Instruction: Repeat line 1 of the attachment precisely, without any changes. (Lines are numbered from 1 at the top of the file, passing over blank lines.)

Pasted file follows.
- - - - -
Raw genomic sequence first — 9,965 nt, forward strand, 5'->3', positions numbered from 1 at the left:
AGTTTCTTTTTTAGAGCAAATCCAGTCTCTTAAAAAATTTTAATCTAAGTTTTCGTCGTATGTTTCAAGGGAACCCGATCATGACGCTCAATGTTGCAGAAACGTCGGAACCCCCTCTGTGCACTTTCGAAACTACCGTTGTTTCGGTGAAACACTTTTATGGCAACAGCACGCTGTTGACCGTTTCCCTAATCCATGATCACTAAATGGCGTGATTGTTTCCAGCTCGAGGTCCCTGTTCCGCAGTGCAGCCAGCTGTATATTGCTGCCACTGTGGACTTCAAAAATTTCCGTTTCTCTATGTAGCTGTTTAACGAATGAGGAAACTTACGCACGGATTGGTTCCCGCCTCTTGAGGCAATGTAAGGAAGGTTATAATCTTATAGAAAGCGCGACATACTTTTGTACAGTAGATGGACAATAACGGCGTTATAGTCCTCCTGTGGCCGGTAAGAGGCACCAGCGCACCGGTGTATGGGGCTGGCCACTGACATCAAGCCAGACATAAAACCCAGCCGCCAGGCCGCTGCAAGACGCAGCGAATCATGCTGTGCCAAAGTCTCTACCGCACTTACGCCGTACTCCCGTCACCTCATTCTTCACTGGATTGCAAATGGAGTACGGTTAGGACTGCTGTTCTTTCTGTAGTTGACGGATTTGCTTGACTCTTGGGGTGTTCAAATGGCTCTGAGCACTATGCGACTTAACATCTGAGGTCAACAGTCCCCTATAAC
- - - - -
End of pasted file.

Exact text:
Raw genomic sequence first — 9,965 nt, forward strand, 5'->3', positions numbered from 1 at the left: